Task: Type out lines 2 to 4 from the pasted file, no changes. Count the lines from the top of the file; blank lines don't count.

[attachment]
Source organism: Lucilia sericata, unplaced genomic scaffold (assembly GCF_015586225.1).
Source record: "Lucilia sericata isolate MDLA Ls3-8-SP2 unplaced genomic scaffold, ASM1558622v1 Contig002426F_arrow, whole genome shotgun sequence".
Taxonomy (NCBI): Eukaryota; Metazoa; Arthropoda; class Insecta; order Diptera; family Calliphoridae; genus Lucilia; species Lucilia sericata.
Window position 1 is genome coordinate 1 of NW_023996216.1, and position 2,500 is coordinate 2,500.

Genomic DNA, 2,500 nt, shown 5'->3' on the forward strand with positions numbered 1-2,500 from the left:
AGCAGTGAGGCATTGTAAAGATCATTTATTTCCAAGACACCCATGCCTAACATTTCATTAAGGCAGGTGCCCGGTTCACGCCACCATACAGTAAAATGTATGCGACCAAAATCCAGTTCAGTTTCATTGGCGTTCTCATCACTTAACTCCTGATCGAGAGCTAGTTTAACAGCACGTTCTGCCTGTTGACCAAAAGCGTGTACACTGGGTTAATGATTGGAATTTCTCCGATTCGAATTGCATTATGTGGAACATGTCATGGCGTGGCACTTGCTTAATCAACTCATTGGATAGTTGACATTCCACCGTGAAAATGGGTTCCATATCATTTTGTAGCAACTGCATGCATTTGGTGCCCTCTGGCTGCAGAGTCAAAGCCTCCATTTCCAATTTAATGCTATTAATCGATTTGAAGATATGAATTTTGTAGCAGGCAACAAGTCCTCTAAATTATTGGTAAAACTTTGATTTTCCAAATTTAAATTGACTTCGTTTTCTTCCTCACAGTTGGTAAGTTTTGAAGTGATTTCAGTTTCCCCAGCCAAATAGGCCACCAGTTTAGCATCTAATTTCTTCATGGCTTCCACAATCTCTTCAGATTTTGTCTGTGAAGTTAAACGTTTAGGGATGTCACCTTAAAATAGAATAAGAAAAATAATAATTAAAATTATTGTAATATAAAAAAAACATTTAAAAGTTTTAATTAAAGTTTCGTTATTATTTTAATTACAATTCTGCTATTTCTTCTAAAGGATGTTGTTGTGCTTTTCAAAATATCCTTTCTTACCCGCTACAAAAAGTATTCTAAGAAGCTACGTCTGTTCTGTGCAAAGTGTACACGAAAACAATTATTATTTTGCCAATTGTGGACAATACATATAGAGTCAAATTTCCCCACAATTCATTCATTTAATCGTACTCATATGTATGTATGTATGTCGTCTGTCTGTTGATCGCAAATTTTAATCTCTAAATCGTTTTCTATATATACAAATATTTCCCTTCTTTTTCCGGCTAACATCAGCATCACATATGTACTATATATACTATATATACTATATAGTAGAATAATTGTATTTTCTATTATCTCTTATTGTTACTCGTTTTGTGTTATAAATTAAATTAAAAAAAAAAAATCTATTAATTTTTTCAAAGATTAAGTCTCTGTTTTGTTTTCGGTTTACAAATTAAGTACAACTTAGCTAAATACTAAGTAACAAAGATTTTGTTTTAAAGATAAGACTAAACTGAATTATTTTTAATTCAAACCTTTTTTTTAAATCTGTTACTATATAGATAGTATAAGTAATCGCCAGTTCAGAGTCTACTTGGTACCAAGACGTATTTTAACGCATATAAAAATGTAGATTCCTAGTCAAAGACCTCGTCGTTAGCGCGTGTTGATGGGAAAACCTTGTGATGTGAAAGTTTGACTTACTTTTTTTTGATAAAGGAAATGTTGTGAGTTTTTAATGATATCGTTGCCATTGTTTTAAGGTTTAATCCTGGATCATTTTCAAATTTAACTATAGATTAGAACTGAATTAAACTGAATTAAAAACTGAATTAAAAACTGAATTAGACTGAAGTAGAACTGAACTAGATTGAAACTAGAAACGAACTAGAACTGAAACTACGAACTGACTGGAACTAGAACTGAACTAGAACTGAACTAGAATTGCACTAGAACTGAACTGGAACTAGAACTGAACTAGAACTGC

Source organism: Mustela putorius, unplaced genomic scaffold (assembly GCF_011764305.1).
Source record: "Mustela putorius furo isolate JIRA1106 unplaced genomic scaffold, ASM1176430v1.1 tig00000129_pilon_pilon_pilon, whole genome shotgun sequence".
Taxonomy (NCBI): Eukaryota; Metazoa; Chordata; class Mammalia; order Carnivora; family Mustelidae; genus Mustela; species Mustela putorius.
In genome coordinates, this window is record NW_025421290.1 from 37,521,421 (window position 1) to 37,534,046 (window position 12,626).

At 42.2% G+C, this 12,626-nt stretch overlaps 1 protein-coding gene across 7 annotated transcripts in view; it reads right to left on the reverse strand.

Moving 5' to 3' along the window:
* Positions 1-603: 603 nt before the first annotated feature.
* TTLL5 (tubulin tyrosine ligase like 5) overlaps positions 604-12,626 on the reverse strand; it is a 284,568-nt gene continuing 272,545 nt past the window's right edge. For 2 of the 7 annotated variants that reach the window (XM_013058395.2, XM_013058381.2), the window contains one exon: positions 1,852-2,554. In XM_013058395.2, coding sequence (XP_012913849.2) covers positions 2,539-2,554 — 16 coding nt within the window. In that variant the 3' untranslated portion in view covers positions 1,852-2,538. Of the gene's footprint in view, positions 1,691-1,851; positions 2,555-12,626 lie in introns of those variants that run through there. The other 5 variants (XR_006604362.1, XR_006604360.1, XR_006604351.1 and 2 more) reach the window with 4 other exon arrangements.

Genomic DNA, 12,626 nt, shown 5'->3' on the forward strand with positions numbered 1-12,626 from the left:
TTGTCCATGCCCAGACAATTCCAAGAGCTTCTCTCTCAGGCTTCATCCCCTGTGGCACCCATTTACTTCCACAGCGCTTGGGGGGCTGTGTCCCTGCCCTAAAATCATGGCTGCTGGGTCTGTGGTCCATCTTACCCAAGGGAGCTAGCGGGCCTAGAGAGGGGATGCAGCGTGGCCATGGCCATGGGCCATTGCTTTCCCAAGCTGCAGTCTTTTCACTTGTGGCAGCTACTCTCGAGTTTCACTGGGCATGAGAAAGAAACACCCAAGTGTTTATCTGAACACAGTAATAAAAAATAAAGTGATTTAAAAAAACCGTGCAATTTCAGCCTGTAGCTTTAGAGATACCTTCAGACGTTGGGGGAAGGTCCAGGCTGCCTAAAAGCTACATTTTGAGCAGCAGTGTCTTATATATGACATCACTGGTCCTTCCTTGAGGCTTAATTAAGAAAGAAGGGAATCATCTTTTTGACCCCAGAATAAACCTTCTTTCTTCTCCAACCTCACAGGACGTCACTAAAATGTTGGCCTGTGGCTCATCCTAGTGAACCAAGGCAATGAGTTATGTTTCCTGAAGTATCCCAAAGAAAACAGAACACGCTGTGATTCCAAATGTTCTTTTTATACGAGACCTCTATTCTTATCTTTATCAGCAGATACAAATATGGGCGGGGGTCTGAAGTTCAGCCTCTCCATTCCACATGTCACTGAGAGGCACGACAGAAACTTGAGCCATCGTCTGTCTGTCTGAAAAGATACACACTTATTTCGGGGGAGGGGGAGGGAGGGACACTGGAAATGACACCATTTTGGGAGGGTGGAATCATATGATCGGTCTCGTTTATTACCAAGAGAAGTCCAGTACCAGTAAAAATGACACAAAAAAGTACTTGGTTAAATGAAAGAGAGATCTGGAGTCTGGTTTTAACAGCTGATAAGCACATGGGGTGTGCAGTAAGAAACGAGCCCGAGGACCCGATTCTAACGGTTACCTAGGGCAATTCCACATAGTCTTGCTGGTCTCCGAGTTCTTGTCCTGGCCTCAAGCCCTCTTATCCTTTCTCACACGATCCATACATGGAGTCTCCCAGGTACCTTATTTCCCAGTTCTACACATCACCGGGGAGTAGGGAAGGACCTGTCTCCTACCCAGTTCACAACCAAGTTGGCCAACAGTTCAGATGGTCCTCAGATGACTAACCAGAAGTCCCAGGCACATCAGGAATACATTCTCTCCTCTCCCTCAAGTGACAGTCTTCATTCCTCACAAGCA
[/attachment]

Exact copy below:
Source record: "Lucilia sericata isolate MDLA Ls3-8-SP2 unplaced genomic scaffold, ASM1558622v1 Contig002426F_arrow, whole genome shotgun sequence".
Taxonomy (NCBI): Eukaryota; Metazoa; Arthropoda; class Insecta; order Diptera; family Calliphoridae; genus Lucilia; species Lucilia sericata.
Window position 1 is genome coordinate 1 of NW_023996216.1, and position 2,500 is coordinate 2,500.